Let us see how we are drowning marine ecosystems in trash, noise, oil, and carbon emissions. Here we will know some facts about ocean pollution.
Covering more than 70 percent of our planet, oceans are among the earth’s most valuable natural resources. They govern the weather, clean the air, help feed the world, and provide a living for millions. They are also home to most of the life on earth, from microscopic algae to the blue whale, the largest animal on the planet. Yet we’re bombarding them with pollution. Here are some ocean pollution facts that everyone on our blue planet ought to know.
Scary Facts about Ocean Pollution
When we burn fossil fuels, we pollute the oceans. Indeed, today’s seas absorb as much as a quarter of all man-made carbon emissions, which changes the pH of surface waters and leads to acidification. If not controlled, the surface waters of the ocean will become nearly 150 percent more acidic than they are now.
Watch the video to know ocean pollution facts in details –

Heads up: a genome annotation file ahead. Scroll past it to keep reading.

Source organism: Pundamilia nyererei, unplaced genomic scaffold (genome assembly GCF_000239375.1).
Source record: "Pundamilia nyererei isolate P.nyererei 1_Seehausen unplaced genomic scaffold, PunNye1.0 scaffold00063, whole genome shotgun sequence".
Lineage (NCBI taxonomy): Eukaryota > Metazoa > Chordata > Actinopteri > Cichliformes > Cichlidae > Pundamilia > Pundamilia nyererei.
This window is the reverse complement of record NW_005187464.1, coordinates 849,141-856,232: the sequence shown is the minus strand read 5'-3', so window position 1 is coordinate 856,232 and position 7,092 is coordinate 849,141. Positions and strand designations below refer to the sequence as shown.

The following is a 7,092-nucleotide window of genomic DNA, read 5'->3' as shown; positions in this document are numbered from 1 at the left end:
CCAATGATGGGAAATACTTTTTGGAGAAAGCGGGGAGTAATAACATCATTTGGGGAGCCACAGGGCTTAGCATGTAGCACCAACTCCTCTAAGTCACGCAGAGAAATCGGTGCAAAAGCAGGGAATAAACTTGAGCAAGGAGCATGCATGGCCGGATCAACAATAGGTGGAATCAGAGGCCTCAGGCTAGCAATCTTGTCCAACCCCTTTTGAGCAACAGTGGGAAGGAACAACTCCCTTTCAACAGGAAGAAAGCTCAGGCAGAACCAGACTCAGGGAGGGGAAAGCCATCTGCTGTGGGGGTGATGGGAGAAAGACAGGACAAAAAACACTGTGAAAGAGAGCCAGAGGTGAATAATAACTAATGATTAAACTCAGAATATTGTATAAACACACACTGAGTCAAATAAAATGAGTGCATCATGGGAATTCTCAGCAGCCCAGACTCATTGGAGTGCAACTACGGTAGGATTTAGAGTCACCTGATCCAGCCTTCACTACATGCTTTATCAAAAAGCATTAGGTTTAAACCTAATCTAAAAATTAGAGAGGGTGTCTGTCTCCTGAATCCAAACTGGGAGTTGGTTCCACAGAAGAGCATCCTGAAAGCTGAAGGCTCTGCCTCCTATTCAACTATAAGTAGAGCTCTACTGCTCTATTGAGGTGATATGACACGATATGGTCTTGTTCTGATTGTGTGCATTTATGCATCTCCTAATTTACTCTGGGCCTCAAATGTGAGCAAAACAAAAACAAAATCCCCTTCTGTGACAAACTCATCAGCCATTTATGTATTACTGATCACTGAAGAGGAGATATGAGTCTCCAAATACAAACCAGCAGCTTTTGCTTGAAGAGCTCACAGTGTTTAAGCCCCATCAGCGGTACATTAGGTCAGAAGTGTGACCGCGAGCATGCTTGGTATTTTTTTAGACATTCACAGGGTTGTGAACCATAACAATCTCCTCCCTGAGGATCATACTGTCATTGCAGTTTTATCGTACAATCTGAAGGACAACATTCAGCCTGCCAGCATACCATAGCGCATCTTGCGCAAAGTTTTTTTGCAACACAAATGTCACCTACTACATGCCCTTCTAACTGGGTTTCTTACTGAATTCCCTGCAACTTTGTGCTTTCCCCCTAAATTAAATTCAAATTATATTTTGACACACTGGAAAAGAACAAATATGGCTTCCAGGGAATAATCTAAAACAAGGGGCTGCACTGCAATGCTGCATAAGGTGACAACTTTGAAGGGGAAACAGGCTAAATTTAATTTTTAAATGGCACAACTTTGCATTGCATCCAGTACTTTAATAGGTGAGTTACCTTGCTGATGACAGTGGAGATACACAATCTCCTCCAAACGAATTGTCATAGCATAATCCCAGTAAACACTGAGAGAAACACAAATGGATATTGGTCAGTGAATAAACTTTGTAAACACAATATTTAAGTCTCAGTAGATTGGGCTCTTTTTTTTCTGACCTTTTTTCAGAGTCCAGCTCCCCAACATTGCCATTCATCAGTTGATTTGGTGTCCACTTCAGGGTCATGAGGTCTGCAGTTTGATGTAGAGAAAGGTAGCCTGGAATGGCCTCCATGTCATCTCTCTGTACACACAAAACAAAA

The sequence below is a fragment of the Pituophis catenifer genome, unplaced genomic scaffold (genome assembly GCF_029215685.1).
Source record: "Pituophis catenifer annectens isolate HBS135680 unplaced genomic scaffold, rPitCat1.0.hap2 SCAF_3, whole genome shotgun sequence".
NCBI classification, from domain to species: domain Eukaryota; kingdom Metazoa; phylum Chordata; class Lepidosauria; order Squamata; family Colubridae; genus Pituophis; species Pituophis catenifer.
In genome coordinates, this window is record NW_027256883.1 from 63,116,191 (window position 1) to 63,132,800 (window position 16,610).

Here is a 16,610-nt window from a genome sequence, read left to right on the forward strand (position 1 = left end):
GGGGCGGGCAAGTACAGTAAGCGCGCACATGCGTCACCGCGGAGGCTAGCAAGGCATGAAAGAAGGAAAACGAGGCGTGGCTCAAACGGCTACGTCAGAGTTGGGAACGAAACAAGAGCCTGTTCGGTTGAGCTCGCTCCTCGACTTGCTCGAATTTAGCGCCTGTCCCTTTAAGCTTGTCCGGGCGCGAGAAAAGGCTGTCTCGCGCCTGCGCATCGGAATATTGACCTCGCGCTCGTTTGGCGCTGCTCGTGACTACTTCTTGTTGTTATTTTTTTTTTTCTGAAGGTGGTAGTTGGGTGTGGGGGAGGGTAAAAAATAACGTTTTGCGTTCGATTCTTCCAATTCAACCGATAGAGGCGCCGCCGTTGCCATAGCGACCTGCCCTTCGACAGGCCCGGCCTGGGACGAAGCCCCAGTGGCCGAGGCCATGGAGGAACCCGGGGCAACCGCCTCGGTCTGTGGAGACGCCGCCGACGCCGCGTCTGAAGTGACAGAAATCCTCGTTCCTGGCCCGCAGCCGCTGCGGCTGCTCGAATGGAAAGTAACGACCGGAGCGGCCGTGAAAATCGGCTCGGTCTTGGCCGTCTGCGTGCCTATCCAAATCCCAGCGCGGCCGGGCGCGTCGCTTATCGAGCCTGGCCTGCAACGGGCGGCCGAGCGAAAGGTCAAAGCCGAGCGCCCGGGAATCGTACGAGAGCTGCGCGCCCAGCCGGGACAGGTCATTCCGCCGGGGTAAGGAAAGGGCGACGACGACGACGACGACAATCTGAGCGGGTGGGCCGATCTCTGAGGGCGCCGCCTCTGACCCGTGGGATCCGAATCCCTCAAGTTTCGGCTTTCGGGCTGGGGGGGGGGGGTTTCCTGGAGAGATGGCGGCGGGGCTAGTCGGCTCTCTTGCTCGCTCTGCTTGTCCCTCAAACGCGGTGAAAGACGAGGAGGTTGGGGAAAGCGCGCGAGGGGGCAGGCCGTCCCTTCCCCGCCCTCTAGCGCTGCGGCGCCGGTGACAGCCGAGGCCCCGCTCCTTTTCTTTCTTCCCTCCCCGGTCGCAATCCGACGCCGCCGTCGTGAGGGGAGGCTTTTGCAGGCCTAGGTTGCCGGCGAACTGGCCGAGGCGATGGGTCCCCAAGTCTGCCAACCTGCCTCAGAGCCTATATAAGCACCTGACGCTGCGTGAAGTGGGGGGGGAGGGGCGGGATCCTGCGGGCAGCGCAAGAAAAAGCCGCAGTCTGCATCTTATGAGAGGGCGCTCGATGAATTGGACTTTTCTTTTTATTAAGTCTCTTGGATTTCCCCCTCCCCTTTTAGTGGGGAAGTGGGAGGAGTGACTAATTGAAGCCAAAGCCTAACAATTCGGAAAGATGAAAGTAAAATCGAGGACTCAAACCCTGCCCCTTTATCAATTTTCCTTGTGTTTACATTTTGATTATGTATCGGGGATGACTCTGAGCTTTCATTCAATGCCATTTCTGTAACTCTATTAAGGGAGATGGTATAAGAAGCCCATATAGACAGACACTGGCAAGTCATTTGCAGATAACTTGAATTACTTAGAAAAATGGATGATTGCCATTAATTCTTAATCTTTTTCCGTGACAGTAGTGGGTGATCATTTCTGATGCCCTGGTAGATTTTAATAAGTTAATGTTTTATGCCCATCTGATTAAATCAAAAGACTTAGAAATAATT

Trash in the Ocean
The majority of the garbage that enters the ocean each year is plastic and here to stay. That’s because unlike other trash, the single-use grocery bags, water bottles, and containers, among million metric tons of the plastic items we toss, won’t biodegrade.
Sound waves travel farther and faster in the sea than they do in the air, and many marine mammals like whales and dolphins, and other sea creatures, rely on communication by sound to find food, mate, and navigate. But an increasing barrage of human-generated ocean noise pollution is altering the underwater acoustic landscape, harming and even killing marine species worldwide.
The oil and gas industry’s routine operations emit toxic by-products, release high levels of greenhouse gases, and lead to thousands of spills in waters annually. That oil can linger for decades and do irreversible damage to the delicate marine ecosystems.
Ocean Pollution and You
Only celebrating World Ocean Day on 8th of June is not enough. The year 2020 is already suffering from a global health pandemic. And majority of gloves, masks, and PPEs are made of plastic. If these are not disposed off properly, it could result in an end to marine life. You can start by reducing water pollution and runoff at home, being more mindful of your plastic consumption, or organizing a cleanup of your local waterway.
So, imagine how much of the ocean is poluted. From the above facts about ocean pollution, we can imagine how it will effect our future. Check some related article on soil pollution.